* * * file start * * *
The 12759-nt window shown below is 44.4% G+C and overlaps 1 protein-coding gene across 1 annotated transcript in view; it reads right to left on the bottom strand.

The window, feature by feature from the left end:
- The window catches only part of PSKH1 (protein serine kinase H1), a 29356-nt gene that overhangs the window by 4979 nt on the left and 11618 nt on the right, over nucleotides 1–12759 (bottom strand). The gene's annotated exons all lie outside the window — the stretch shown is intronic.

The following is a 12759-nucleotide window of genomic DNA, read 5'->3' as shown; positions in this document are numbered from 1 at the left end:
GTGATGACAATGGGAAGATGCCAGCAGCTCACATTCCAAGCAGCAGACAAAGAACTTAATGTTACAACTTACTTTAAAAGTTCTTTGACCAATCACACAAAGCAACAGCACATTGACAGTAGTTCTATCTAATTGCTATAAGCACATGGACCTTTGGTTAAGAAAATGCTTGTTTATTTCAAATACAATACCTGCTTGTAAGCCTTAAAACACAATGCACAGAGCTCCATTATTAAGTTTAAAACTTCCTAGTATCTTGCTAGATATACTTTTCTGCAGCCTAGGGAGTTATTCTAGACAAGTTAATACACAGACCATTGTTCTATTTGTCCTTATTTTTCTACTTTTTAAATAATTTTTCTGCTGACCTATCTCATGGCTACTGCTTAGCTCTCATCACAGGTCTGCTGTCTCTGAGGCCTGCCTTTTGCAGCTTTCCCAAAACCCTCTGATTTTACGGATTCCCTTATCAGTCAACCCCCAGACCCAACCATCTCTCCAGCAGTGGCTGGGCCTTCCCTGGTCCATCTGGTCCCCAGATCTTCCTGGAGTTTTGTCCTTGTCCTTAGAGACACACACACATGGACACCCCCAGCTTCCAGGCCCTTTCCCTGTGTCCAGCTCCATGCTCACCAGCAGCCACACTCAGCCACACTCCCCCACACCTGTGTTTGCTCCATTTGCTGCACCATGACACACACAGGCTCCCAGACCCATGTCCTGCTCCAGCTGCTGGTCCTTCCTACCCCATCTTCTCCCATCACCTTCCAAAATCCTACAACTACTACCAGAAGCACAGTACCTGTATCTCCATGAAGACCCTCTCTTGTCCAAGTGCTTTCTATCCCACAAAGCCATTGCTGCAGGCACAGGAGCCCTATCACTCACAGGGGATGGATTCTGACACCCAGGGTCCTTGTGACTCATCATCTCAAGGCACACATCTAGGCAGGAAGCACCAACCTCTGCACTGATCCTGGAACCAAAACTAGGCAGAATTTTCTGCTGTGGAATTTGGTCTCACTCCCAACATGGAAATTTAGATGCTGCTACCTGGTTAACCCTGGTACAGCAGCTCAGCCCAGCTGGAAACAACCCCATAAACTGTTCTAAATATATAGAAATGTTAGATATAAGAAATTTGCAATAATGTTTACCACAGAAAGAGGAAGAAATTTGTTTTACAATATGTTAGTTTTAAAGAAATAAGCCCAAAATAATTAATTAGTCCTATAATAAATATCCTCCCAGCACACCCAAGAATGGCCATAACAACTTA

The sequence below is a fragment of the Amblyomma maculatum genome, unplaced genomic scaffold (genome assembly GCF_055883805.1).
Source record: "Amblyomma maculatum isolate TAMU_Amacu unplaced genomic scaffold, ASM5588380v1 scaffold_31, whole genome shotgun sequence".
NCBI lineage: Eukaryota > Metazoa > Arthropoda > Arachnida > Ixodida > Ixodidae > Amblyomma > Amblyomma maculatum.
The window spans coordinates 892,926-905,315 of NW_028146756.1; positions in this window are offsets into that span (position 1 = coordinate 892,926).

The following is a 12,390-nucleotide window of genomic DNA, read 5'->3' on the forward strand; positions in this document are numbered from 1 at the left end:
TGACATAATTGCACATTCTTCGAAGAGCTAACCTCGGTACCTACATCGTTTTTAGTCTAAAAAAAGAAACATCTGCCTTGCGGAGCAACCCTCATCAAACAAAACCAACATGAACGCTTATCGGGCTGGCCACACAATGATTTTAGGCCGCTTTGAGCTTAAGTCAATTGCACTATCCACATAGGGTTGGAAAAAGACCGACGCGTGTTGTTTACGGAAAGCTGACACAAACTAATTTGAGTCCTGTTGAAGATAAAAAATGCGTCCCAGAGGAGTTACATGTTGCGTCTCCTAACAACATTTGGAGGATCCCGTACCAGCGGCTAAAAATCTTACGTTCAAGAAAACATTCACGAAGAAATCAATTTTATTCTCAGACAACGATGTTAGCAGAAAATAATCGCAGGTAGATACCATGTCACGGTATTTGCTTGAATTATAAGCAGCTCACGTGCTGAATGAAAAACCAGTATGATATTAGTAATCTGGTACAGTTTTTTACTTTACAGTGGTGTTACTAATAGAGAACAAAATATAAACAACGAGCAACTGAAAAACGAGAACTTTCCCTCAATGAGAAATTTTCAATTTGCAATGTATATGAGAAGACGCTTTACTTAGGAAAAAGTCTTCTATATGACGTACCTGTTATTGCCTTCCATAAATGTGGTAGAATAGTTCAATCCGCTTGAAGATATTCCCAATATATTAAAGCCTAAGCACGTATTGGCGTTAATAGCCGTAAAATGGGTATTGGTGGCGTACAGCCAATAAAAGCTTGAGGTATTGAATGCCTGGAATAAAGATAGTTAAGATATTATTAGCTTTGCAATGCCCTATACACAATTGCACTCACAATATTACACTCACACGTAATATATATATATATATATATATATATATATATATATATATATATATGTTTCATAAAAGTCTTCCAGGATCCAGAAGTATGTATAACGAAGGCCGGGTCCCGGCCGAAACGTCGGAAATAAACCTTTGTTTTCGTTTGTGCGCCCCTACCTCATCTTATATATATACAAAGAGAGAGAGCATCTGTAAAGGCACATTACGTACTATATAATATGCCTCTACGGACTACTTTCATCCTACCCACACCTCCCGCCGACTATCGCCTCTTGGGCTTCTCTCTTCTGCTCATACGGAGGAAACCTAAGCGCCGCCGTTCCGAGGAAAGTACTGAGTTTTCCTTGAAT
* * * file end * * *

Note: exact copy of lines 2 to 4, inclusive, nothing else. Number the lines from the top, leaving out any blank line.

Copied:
The window, feature by feature from the left end:
- The window catches only part of PSKH1 (protein serine kinase H1), a 29356-nt gene that overhangs the window by 4979 nt on the left and 11618 nt on the right, over nucleotides 1–12759 (bottom strand). The gene's annotated exons all lie outside the window — the stretch shown is intronic.

The following is a 12759-nucleotide window of genomic DNA, read 5'->3' as shown; positions in this document are numbered from 1 at the left end: